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How to Network for Management Consulting

Learn tips and tricks for networking so that you can land a coveted consulting interview, including who to reach out to, how to approach them, what not to do, and more.

Posted May 4, 2023

Management consulting is one of the most sought-aft industries for ambitious college graduates. It is very competitive for its high levels of compensation, interesting work, and fantastic exit opportunities.

In order to get a job at a top consulting firm, you have to know people. Networking for consulting is different than other, similar fields. From coffee chats to cases, the entire process is very formulaic. In this article, we’ll provide you with a guide to consulting networking, so that you’ll be in the best possible place when recruiting season does roll around.

What Do You Need to Break Into Consulting?

Before you start networking, however, it can be beneficial to get an idea of what a strong candidacy looks like. You won’t be jumping straight into cases or other technical prep. Also, if you want to start meeting people at major firms, you should be able to do so confidently.

From a macro point of view, this is how you can build a strong application from the beginning:

  • Start early with your preparation
  • Research all your target firms and the differences between them
  • Network with industry professionals
  • Maintain a high GPA and ACT/SAT
  • Gain relevant work and leadership experience
  • Communicate impact on your resume
  • Take the cover letter seriously (if the firm requires one)
  • Apply to several firms to cast a wide net

When you actually start putting together your application, you’ll need to weave all these parts together to create a compelling reason they should hire you. Your standout candidacy will not come from a jumble of accomplishments, but rather from how they interact with each other.

Networking Tips and Strategies for Consulting

How to Approach Networking

Prior to reaching out to people, there are a few things that you should do that will ensure you are going about the process both efficiently and effectively. First, figure out your motivations for pursuing consulting, and what attracts you to each firm. Insincerity is not difficult to spot, and knowing your “why” will help you present a cohesive story.

Relatedly, research the firms and the recruiting process so that you come off as informed and prepared. In addition to improving your overall experience if you do get hired, having background knowledge will give the recruiter another reason to help you.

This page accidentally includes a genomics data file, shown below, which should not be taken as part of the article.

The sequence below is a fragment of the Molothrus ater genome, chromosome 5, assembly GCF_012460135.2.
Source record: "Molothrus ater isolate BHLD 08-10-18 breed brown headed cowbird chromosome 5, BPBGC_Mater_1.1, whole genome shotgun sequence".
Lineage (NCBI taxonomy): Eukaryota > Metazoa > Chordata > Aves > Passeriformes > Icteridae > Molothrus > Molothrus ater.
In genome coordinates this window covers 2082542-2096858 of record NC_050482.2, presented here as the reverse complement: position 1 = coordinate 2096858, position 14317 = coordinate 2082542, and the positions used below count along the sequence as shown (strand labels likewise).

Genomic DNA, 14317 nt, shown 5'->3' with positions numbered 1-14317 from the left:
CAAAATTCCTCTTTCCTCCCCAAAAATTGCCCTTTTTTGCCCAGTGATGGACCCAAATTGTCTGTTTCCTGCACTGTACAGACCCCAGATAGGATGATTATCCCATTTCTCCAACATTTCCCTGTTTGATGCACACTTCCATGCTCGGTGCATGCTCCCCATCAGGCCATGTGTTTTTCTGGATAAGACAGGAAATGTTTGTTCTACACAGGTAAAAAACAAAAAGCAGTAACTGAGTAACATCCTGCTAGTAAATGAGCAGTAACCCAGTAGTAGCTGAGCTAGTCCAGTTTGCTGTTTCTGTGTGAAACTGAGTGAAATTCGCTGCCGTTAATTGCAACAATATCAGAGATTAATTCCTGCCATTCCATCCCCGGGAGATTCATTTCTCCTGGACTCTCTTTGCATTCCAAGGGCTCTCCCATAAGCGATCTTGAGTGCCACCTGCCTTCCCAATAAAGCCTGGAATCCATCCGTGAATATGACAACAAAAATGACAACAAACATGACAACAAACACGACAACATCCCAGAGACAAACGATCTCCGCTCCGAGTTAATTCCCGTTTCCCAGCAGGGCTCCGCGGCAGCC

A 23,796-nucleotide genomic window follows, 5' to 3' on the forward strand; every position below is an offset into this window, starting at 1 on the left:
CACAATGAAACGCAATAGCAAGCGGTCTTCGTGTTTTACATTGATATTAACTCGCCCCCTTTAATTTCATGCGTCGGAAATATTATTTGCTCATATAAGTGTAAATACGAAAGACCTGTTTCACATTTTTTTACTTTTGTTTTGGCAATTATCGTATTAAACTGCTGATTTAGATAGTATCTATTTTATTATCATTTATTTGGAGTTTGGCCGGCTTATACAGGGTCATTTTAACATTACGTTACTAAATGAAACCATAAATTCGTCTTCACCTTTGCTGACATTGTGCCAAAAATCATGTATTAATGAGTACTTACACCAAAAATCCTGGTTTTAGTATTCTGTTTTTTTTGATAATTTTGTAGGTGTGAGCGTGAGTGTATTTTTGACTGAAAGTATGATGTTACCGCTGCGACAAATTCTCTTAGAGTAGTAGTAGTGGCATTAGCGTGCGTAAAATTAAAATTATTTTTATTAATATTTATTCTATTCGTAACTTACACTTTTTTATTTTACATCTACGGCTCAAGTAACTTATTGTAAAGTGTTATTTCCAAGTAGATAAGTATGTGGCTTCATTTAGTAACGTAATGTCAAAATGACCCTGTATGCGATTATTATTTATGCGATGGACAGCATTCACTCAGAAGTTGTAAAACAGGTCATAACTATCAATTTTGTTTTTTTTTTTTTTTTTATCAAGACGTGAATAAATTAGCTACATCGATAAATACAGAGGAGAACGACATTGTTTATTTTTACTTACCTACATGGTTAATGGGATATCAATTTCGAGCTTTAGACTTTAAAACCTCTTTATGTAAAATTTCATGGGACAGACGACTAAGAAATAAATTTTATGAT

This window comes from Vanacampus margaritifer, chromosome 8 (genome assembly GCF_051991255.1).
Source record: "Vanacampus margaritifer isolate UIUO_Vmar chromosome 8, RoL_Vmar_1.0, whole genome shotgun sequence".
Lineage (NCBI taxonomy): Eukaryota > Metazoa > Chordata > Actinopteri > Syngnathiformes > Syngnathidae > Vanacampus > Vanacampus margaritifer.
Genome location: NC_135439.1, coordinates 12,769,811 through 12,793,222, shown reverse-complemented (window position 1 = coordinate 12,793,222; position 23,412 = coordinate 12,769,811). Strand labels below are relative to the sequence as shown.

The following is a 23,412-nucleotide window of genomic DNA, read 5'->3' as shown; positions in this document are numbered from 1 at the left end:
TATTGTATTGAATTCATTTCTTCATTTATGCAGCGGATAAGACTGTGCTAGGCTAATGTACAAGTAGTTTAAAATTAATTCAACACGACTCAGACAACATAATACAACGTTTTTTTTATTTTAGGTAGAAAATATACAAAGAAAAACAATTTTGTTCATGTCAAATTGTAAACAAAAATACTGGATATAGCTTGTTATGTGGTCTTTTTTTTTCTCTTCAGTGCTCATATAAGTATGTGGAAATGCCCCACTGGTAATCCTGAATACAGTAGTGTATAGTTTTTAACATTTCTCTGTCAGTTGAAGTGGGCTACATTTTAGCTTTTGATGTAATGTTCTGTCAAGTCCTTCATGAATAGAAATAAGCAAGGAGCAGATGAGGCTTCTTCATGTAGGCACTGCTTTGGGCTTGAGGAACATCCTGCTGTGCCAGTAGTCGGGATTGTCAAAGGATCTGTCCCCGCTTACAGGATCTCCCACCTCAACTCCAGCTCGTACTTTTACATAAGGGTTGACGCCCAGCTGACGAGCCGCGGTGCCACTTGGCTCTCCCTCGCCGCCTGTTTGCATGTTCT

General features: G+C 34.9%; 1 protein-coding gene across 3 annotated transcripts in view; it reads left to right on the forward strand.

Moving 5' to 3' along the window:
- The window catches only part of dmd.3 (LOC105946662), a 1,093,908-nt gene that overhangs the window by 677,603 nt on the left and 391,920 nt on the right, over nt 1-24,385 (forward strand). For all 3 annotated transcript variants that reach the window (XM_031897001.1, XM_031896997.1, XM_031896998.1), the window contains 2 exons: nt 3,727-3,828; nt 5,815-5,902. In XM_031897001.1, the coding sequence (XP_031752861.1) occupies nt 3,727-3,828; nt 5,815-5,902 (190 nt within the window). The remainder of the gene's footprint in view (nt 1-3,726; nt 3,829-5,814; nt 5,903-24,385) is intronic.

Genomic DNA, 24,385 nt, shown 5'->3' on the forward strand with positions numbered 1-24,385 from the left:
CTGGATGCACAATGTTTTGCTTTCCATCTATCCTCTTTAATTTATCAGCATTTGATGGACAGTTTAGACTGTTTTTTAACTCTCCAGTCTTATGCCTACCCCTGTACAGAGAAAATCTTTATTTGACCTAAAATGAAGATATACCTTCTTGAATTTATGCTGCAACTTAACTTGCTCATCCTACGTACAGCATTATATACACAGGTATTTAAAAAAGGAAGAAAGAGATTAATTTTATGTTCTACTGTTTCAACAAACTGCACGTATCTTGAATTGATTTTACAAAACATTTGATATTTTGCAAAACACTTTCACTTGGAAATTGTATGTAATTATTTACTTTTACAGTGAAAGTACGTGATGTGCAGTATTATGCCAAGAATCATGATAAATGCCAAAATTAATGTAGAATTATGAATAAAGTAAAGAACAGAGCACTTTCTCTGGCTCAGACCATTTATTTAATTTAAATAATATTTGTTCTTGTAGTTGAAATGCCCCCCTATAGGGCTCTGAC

Once you actually start networking, be intentional with who you reach out to as well as how you do so. Find connections and connections of connections that have a similar background to you so that you have some common ground on which to build a connection. This could include an alum of your school, or maybe someone from the same geographic area, or perhaps they studied the same, non-traditional subject in college. We’ll go into this in more detail below.

After you’ve reached out to them, come prepared with thoughtful questions. As a general rule of thumb, don’t ask questions that you could have found the answer to online, for example, specificities about the application, consulting timeline, etc. Instead, talk about their unique experience with the firm. How did recruiting from a non-Finance major effect the process? What would they have done differently? Similarly? With X background, what has their experience with the firm been?

Finally, after you’ve had a conversation, follow up with a thank you note. For any chance of continuing the relationship, you’ll want to show real gratitude to the consultant for their time.

How to Decide Who to Reach Out to

If you’re trying to get into consulting, there are very likely many people in your direct and extended networks who have experience in the industry. For this reason, it can be difficult to know who to target.

When deciding who to reach out to, think about the following characteristics:

  • A spectrum of roles: Ideally, you’ll want to reach out to people in a variety of stages within the company, from entry- to mid-level.
  • Natural connections: The consultants most likely to work with you are those the closest to your first connections, the people you know directly. In other words, try to find first or second connections at your target firms rather than cold reaching out to strangers.
  • School alumni: School alumni are a great resource to use because you have a shared background from the very start.
  • Consultants from a wide net of firms: In tangent with researching the different firms, talking to consultants from a wide variety of companies will give you a better idea of what working at the different ones would actually be like.